“I would say the majority of Libyans used to like Gaddafi and they still like Gaddafi especially now they see the chaos…But none of them can say this in public. In Gaddafi’s time we were all afraid of the regime, but now we have multiple powerful groups in Libya. Now you don’t know who could arrest you, detain you, beat you or even kill you without shame”

Another Tripoli native refused to believe that Gaddafi’s tenure was better even though a lot of people in Tripoli thought so. He believes that it is normal for a country to go through turmoil after a war, and he is optimistic that things will change in Libya.

It should be disheartening for some of the Libyan people to witness the destruction that has engulfed Libya since the fall of Gaddafi. NATO played a pivotal role in defeating Gaddafi, but they have chosen to ignore the chaos that is Libya today and leading western countries such as the United States, France and the United Kingdom, have all shut down their embassies. The task of brokering peace between the many militia factions in Libya has been left to the UN mediator, Bernadino Leon who has called it a difficult task.

Thus, it is not rash to suggest that the West should therefore bear a large part of the responsibility for the destruction of Libya because they were the ones who supported the rebels to topple Gaddafi. In fact some intellectuals have suggested that Western countries were at the forefront of orchestrating regime change in Libya, primarily because they were after oil, and profit from trading arms with the new regime that would be installed (see another source here). Whichever way one chooses to view the intervention, it was very premature for the West to support rebels they knew very little about, and evidently, we can all see now that their involvement in the Libyan civil war has helped to hand the country over to militias and Islamic fundamentalists of all shades.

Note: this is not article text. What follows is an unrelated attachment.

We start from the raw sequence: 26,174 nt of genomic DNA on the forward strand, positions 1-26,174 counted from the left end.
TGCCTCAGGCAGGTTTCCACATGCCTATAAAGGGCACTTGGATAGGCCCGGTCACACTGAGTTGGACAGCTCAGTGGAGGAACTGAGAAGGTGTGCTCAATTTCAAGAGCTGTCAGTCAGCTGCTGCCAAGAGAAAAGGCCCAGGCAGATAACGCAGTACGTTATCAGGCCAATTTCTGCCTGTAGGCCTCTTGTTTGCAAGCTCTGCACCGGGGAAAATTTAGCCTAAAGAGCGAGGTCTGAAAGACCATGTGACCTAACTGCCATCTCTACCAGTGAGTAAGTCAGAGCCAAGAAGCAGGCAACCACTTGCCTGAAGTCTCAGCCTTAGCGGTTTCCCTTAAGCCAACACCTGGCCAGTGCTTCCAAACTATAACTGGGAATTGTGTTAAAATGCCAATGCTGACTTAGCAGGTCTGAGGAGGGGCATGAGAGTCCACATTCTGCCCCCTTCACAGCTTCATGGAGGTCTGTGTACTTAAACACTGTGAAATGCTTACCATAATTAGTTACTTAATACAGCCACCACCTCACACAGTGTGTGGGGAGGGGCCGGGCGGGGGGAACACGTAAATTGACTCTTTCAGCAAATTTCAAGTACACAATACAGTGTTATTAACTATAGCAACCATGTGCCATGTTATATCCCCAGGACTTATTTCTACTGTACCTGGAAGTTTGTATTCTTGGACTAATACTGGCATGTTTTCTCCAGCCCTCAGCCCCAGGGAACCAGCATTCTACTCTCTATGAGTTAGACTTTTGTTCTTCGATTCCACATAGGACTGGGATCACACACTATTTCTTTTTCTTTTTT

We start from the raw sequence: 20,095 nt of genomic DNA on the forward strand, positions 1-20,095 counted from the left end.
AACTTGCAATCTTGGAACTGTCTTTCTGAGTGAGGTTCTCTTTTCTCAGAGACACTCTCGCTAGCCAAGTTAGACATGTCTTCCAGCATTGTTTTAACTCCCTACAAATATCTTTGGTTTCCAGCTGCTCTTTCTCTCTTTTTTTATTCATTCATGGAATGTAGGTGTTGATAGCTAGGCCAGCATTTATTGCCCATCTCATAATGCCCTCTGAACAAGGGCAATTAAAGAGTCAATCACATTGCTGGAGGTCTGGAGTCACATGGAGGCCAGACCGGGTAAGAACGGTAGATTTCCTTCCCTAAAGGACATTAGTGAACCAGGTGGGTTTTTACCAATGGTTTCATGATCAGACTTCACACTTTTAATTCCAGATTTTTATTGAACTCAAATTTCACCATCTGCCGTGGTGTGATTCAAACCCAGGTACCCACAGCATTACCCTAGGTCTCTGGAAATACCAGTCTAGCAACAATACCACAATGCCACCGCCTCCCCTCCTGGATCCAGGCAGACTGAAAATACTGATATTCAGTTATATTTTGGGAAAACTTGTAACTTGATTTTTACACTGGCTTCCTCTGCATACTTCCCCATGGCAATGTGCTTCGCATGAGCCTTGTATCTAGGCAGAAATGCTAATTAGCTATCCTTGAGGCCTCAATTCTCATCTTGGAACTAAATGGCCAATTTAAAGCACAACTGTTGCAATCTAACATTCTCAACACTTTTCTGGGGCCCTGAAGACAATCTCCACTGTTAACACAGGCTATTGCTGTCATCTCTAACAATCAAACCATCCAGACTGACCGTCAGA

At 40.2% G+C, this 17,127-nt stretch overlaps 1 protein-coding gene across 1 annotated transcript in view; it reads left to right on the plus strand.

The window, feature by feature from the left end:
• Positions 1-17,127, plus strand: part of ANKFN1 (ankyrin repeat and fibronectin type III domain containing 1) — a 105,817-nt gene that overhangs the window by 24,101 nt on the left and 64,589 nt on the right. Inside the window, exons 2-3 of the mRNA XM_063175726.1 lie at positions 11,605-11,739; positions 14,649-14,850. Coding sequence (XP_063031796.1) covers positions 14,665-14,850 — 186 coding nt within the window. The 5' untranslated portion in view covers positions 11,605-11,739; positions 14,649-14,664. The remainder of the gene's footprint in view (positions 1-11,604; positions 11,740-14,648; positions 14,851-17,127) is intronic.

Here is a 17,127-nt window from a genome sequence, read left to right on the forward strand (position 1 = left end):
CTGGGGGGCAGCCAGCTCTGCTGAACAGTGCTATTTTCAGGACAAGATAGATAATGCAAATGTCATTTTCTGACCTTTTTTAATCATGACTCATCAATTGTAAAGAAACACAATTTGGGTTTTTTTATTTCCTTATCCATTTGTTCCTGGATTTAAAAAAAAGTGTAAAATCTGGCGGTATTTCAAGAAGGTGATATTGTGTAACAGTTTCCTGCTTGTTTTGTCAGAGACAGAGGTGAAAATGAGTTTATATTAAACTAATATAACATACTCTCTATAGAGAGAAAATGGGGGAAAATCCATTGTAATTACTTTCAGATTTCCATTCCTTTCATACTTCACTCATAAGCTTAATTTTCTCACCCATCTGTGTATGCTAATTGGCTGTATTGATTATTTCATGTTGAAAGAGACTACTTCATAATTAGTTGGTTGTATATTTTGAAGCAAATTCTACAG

The change the West promised the Libyan people is a far cry from the benefits that the Libyan citizen used to enjoy under Gaddafi’s rule. Under Gaddafi’s rule some of the benefits for a Libyan citizen included free electricity, no interest on bank loans, all newlyweds would receive US$50,000 from the state to buy an apartment, the country had no external debt and 87 percent of the population was literate. Gaddafi was indeed a dictator, and like all dictators, had a long list of imperfections and human rights abuses to his name. No one sensible can condone that list of errors.

But if you take an objective view of the situation from then and up till now, then it is clear that recent events in Libya prove that the country was far better off under Gaddafi’s rule, than under the so-called NTC government (and subsequent governments of the General National Congress and Council of Deputies), which again and again have demonstrated their failure to govern or unite the country.

The last words of  a bloodied Gaddafi did not make sense when he posed the question to his captors,

“Do you know right from wrong?”

After all the bloody chaos (recently the beheading of Coptic Christians by Isis), one would hope that some of those militants who blindly fought Gaddafi’s rule under some misguided anti-dictator cum liberation sentiment now know right from wrong.